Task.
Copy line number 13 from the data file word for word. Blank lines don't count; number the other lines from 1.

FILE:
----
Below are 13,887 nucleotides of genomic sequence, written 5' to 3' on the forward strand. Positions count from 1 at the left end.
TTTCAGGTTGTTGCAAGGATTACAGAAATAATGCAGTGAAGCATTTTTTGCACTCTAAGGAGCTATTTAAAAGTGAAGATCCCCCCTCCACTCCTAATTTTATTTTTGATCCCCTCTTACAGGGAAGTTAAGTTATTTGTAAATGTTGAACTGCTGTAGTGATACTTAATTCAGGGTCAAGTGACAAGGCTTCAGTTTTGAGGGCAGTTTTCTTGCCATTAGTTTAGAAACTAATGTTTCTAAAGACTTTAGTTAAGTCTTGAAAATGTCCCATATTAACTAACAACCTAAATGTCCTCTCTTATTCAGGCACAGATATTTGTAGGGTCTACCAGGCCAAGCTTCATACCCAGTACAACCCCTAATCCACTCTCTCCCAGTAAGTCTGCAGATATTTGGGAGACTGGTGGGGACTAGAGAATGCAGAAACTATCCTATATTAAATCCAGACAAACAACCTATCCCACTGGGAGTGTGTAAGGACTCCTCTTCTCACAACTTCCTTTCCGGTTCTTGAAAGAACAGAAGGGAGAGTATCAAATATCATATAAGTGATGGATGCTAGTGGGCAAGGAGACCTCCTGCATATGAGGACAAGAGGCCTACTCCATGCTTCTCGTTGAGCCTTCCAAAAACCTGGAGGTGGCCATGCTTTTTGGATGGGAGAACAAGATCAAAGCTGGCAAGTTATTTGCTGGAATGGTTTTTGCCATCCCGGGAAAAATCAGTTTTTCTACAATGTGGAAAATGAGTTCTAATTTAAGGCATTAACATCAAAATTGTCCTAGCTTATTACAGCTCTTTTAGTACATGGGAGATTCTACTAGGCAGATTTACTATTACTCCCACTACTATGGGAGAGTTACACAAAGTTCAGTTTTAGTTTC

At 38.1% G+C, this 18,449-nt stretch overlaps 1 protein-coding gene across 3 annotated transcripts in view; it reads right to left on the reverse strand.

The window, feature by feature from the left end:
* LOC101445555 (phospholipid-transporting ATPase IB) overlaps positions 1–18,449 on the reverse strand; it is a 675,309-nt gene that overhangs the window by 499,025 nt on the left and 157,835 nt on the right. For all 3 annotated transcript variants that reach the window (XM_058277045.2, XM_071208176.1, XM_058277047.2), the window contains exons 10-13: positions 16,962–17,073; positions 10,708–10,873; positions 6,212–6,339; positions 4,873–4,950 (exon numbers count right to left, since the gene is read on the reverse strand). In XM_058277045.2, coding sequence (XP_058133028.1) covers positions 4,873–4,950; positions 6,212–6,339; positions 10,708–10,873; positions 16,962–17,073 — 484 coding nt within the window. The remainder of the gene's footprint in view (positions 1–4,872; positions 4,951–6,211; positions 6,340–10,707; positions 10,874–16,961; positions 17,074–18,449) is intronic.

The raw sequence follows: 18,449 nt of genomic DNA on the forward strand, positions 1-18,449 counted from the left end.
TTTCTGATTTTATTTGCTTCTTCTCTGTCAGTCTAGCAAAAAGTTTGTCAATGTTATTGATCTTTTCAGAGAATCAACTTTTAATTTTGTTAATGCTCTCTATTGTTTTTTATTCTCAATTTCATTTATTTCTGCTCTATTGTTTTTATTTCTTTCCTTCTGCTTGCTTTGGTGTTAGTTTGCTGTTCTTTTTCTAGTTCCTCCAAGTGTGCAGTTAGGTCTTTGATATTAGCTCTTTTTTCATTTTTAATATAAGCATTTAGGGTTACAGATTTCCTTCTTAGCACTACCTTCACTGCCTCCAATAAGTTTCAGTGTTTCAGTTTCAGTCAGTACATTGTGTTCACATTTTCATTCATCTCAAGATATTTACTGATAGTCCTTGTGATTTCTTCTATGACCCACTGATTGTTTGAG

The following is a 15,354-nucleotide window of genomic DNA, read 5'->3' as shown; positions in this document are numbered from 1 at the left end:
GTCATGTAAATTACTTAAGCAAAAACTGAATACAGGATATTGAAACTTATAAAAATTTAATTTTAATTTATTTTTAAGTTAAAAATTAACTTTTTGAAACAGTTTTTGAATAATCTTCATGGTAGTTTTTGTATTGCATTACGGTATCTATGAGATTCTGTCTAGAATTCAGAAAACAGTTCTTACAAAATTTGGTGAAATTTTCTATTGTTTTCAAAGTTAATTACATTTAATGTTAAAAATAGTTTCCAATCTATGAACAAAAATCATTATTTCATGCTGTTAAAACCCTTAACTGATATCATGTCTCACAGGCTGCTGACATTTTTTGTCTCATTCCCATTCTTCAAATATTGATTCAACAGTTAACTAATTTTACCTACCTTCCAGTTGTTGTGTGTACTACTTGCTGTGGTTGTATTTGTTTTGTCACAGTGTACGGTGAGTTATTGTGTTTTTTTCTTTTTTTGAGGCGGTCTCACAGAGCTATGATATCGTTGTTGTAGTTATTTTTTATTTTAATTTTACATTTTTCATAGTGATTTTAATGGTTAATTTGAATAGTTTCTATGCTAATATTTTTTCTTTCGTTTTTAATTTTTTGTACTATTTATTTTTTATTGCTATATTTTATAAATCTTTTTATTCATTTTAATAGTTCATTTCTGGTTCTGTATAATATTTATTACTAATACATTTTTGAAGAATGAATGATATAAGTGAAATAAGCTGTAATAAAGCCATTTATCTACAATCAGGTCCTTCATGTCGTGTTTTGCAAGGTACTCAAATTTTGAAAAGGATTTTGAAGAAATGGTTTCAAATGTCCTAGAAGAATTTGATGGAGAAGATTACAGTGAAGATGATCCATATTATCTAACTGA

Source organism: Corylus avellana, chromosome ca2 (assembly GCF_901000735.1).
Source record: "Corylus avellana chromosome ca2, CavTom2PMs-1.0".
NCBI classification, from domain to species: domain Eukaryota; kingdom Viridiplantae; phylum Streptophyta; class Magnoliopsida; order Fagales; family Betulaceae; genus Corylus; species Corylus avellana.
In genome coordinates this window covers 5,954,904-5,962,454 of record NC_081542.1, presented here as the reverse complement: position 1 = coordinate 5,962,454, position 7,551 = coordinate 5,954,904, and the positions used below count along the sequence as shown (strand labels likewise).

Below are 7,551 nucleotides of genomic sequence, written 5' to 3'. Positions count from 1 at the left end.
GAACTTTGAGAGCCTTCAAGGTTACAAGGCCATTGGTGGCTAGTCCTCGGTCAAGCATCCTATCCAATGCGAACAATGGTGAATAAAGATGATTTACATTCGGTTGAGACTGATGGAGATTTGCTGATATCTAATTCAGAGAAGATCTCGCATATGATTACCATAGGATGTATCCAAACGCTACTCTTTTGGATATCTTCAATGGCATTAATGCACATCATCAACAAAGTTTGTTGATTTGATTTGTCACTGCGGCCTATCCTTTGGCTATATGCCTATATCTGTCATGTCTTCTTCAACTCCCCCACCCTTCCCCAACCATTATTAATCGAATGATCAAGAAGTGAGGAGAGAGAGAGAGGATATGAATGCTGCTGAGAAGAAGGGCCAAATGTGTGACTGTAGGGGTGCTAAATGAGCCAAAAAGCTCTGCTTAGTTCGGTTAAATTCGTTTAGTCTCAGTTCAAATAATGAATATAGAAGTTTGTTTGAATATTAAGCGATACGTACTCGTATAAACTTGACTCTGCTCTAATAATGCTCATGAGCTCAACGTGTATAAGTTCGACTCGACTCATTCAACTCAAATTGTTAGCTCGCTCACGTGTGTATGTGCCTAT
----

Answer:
In genome coordinates this window covers 5,954,904-5,962,454 of record NC_081542.1, presented here as the reverse complement: position 1 = coordinate 5,962,454, position 7,551 = coordinate 5,954,904, and the positions used below count along the sequence as shown (strand labels likewise).